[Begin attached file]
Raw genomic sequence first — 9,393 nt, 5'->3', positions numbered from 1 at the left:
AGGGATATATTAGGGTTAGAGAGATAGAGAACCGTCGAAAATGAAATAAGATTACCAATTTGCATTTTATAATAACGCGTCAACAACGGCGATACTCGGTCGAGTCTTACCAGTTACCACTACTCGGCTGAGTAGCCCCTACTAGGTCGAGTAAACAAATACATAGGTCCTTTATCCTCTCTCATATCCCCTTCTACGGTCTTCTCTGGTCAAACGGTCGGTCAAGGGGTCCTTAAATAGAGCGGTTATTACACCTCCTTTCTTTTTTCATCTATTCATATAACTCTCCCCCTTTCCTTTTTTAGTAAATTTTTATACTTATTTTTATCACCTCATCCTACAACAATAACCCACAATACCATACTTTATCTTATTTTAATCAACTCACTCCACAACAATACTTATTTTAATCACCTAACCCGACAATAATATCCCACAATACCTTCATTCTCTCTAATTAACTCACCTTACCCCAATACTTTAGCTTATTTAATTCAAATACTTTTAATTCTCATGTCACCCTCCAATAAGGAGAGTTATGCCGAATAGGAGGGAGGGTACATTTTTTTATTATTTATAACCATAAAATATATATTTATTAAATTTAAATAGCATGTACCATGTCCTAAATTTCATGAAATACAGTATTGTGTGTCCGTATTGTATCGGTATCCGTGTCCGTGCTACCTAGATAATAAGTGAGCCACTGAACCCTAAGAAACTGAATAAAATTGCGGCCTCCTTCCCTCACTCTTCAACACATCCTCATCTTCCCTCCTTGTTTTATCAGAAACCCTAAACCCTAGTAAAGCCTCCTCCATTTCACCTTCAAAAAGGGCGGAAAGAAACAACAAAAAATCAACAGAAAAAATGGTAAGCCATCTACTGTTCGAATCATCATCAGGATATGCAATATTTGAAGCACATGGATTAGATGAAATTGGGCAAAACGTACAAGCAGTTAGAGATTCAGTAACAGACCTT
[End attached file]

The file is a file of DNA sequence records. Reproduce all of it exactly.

Raw genomic sequence first — 9,393 nt, 5'->3', positions numbered from 1 at the left:
AGGGATATATTAGGGTTAGAGAGATAGAGAACCGTCGAAAATGAAATAAGATTACCAATTTGCATTTTATAATAACGCGTCAACAACGGCGATACTCGGTCGAGTCTTACCAGTTACCACTACTCGGCTGAGTAGCCCCTACTAGGTCGAGTAAACAAATACATAGGTCCTTTATCCTCTCTCATATCCCCTTCTACGGTCTTCTCTGGTCAAACGGTCGGTCAAGGGGTCCTTAAATAGAGCGGTTATTACACCTCCTTTCTTTTTTCATCTATTCATATAACTCTCCCCCTTTCCTTTTTTAGTAAATTTTTATACTTATTTTTATCACCTCATCCTACAACAATAACCCACAATACCATACTTTATCTTATTTTAATCAACTCACTCCACAACAATACTTATTTTAATCACCTAACCCGACAATAATATCCCACAATACCTTCATTCTCTCTAATTAACTCACCTTACCCCAATACTTTAGCTTATTTAATTCAAATACTTTTAATTCTCATGTCACCCTCCAATAAGGAGAGTTATGCCGAATAGGAGGGAGGGTACATTTTTTTATTATTTATAACCATAAAATATATATTTATTAAATTTAAATAGCATGTACCATGTCCTAAATTTCATGAAATACAGTATTGTGTGTCCGTATTGTATCGGTATCCGTGTCCGTGCTACCTAGATAATAAGTGAGCCACTGAACCCTAAGAAACTGAATAAAATTGCGGCCTCCTTCCCTCACTCTTCAACACATCCTCATCTTCCCTCCTTGTTTTATCAGAAACCCTAAACCCTAGTAAAGCCTCCTCCATTTCACCTTCAAAAAGGGCGGAAAGAAACAACAAAAAATCAACAGAAAAAATGGTAAGCCATCTACTGTTCGAATCATCATCAGGATATGCAATATTTGAAGCACATGGATTAGATGAAATTGGGCAAAACGTACAAGCAGTTAGAGATTCAGTAACAGACCTT